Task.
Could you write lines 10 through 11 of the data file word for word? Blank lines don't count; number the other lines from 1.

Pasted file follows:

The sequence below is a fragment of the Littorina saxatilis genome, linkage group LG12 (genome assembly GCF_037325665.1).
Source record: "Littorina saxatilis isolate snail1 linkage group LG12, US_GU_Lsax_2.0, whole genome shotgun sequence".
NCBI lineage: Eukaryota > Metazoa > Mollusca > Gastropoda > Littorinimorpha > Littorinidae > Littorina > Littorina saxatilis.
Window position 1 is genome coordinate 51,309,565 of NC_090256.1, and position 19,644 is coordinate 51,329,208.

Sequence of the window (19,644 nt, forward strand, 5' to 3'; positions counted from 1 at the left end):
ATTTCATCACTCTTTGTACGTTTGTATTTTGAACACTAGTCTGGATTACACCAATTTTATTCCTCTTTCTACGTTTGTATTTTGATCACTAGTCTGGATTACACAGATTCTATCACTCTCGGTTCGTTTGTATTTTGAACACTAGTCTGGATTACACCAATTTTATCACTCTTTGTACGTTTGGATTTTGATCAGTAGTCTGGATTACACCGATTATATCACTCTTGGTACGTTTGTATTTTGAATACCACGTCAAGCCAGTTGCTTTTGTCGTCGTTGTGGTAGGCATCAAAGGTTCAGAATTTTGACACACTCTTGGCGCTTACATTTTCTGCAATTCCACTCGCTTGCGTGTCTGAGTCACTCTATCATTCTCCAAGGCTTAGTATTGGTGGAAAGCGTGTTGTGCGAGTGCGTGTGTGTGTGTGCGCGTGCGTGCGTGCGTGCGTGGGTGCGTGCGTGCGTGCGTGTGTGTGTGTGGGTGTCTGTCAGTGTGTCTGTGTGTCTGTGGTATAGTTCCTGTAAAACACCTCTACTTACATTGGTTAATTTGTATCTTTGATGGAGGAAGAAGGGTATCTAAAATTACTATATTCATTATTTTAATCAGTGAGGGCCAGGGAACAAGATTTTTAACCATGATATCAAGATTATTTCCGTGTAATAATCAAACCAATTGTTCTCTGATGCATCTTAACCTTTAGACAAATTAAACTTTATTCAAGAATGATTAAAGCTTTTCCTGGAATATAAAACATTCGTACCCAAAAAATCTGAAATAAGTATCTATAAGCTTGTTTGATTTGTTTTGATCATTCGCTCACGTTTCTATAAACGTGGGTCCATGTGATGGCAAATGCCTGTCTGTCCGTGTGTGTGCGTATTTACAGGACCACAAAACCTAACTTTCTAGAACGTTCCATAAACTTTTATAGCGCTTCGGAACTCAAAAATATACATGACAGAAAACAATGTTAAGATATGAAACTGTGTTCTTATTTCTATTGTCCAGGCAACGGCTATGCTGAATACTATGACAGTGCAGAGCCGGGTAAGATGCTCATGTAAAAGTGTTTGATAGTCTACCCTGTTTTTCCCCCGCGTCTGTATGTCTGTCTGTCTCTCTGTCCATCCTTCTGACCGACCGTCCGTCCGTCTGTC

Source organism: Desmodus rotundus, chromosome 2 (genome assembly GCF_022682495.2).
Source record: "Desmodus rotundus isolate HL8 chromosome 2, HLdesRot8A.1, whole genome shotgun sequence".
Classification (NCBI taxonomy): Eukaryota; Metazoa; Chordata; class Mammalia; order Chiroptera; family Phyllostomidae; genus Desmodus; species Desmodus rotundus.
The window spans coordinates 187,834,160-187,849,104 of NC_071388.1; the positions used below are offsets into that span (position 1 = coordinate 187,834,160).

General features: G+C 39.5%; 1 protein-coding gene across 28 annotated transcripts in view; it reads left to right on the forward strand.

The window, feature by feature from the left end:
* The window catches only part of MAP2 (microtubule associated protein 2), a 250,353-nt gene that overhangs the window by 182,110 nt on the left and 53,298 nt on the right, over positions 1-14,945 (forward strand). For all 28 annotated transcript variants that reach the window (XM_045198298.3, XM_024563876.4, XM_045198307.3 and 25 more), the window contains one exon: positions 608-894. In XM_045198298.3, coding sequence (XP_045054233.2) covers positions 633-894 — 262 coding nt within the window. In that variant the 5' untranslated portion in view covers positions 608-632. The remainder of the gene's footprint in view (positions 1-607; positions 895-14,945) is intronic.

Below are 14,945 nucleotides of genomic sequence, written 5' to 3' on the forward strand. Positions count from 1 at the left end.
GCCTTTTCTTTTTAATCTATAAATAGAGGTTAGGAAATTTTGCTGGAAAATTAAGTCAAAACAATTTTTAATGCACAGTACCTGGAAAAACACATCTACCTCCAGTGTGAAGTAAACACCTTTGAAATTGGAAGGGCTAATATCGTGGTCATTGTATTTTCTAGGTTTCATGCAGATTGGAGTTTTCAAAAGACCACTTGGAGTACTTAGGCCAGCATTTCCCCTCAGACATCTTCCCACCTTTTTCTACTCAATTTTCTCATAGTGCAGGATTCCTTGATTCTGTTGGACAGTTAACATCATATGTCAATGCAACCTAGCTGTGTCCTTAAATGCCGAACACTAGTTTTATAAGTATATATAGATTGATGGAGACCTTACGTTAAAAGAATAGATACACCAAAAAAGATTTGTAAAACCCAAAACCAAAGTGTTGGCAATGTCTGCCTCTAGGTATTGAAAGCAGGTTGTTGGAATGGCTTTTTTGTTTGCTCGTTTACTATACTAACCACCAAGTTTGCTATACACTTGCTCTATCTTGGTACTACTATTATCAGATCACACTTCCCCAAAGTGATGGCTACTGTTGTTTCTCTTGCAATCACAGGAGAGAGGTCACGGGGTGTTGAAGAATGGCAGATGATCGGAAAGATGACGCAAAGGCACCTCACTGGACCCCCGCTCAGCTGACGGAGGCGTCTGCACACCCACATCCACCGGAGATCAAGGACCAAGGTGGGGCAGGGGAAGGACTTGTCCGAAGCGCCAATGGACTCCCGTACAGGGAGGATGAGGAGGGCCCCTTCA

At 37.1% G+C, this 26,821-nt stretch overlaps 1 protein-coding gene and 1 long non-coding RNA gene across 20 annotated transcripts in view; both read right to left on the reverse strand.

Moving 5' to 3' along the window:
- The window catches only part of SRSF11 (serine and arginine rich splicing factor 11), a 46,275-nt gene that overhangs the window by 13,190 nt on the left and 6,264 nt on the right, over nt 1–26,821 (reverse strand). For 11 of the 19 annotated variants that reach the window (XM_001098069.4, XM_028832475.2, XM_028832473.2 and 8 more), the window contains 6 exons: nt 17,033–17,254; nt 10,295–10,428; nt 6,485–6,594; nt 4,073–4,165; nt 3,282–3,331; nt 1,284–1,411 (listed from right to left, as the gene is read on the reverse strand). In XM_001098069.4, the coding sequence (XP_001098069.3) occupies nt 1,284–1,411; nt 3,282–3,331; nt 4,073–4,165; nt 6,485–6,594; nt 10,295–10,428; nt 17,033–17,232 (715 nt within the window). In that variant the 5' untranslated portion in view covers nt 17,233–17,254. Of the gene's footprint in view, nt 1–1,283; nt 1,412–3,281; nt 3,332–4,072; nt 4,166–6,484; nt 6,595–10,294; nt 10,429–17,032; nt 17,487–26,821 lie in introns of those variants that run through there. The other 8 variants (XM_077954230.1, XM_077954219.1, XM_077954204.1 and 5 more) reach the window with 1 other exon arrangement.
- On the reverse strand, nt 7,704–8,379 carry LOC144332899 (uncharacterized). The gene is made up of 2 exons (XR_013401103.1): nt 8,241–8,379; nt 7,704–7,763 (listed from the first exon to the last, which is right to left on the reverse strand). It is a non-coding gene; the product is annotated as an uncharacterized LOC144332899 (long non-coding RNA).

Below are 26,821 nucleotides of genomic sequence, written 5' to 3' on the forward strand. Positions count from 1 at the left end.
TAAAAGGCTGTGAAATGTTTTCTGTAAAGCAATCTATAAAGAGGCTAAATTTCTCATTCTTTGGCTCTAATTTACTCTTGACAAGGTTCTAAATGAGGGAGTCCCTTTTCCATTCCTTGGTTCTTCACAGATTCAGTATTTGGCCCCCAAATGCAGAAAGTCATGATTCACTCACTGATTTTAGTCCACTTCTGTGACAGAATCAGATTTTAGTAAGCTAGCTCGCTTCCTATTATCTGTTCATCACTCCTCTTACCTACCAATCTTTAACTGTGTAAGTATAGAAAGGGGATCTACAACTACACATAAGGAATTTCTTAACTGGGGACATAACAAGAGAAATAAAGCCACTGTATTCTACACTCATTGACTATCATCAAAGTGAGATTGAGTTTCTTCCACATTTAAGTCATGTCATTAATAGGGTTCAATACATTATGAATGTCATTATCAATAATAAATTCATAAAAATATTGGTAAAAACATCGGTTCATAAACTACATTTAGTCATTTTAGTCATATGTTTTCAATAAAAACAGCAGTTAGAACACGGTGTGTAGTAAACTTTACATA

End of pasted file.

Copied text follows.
The window spans coordinates 187,834,160-187,849,104 of NC_071388.1; the positions used below are offsets into that span (position 1 = coordinate 187,834,160).

General features: G+C 39.5%; 1 protein-coding gene across 28 annotated transcripts in view; it reads left to right on the forward strand.